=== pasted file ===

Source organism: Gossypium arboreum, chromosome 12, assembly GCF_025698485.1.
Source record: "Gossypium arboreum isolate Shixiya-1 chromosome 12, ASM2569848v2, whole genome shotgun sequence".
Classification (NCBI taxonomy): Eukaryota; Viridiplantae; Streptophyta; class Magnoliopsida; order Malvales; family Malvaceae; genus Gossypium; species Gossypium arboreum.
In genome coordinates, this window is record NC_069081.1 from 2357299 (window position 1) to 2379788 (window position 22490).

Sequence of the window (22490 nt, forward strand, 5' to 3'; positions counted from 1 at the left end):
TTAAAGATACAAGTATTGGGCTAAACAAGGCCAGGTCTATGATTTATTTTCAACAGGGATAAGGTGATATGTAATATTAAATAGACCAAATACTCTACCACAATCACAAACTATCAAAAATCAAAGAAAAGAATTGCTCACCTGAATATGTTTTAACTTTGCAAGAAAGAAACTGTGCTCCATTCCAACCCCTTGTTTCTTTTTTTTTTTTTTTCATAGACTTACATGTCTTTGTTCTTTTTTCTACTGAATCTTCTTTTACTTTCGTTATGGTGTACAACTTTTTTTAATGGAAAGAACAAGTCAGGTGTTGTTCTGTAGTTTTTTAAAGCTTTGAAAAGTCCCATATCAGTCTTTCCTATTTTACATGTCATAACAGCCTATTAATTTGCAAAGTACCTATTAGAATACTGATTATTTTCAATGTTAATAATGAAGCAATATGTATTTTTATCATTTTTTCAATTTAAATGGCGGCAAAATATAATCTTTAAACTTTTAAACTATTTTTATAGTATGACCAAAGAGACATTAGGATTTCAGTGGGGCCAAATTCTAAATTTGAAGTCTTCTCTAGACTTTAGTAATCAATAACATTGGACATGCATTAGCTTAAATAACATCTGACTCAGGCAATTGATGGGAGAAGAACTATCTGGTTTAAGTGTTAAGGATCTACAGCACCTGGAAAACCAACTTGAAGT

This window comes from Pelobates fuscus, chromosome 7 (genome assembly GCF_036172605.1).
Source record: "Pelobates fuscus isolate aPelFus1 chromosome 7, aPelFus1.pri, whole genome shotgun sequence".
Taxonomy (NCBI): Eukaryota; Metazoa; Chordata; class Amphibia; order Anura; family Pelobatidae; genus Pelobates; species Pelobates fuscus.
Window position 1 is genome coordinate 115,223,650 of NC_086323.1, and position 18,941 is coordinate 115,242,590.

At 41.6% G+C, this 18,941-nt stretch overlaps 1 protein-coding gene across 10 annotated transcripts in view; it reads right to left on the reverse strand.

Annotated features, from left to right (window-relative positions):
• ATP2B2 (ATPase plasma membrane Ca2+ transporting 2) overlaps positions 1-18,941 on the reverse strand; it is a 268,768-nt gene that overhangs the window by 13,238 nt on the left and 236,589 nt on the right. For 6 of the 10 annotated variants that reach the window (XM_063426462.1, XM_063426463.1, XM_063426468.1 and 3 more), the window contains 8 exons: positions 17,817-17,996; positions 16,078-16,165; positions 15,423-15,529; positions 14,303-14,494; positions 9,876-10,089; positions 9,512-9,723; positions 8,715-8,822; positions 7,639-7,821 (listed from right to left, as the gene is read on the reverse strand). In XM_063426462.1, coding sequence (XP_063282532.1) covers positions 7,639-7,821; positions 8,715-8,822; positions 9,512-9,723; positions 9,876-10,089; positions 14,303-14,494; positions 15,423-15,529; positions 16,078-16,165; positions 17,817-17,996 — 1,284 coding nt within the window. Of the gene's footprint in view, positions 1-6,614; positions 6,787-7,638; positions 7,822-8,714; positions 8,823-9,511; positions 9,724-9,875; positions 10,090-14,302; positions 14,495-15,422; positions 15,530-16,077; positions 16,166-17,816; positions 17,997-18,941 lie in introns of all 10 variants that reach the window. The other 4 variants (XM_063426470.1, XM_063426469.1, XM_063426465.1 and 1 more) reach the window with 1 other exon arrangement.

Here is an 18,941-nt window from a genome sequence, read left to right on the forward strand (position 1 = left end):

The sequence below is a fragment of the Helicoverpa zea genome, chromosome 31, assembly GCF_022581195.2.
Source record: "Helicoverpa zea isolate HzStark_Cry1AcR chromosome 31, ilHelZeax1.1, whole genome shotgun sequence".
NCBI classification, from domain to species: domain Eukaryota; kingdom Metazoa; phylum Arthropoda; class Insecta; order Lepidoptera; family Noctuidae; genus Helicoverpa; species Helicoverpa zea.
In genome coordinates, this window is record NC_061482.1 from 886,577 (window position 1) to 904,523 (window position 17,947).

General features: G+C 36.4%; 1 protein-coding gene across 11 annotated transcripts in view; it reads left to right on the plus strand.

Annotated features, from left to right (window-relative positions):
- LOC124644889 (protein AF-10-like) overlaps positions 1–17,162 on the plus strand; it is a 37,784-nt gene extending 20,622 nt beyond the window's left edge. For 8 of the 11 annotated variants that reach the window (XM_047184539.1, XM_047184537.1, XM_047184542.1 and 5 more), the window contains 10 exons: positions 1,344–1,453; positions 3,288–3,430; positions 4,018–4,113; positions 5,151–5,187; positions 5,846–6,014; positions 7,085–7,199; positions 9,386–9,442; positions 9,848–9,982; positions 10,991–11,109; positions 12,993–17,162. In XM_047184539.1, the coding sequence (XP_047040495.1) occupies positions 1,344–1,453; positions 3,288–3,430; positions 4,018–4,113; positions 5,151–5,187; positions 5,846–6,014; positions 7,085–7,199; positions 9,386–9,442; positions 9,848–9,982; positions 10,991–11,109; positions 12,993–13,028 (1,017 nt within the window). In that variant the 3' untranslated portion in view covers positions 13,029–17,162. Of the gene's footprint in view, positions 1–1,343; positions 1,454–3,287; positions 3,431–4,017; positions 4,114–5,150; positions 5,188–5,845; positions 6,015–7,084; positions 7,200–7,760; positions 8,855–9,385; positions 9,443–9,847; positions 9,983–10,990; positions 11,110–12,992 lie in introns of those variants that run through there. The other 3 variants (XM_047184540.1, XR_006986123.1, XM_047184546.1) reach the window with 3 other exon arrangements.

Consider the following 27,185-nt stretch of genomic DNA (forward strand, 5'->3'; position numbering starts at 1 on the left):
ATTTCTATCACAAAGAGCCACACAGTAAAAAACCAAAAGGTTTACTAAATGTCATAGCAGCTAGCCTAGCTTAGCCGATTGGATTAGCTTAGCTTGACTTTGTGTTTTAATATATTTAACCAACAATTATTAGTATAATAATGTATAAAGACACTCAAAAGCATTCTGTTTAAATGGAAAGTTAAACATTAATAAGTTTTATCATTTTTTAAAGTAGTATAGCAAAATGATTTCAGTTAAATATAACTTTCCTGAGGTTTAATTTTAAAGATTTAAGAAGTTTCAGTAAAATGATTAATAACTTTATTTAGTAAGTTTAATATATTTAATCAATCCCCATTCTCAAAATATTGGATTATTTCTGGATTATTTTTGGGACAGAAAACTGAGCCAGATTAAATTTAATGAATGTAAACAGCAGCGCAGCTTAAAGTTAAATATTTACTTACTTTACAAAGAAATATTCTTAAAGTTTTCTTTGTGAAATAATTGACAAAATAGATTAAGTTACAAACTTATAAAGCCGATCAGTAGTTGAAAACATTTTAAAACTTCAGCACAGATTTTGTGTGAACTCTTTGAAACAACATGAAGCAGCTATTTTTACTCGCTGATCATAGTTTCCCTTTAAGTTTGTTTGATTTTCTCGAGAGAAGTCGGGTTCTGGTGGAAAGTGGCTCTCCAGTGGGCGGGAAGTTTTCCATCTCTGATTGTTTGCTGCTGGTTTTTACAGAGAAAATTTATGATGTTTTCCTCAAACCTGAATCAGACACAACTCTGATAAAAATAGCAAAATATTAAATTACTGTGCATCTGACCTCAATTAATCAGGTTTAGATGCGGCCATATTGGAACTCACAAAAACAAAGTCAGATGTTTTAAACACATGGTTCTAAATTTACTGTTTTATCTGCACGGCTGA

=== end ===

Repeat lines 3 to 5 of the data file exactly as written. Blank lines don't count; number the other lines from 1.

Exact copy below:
Classification (NCBI taxonomy): Eukaryota; Viridiplantae; Streptophyta; class Magnoliopsida; order Malvales; family Malvaceae; genus Gossypium; species Gossypium arboreum.
In genome coordinates, this window is record NC_069081.1 from 2357299 (window position 1) to 2379788 (window position 22490).

Sequence of the window (22490 nt, forward strand, 5' to 3'; positions counted from 1 at the left end):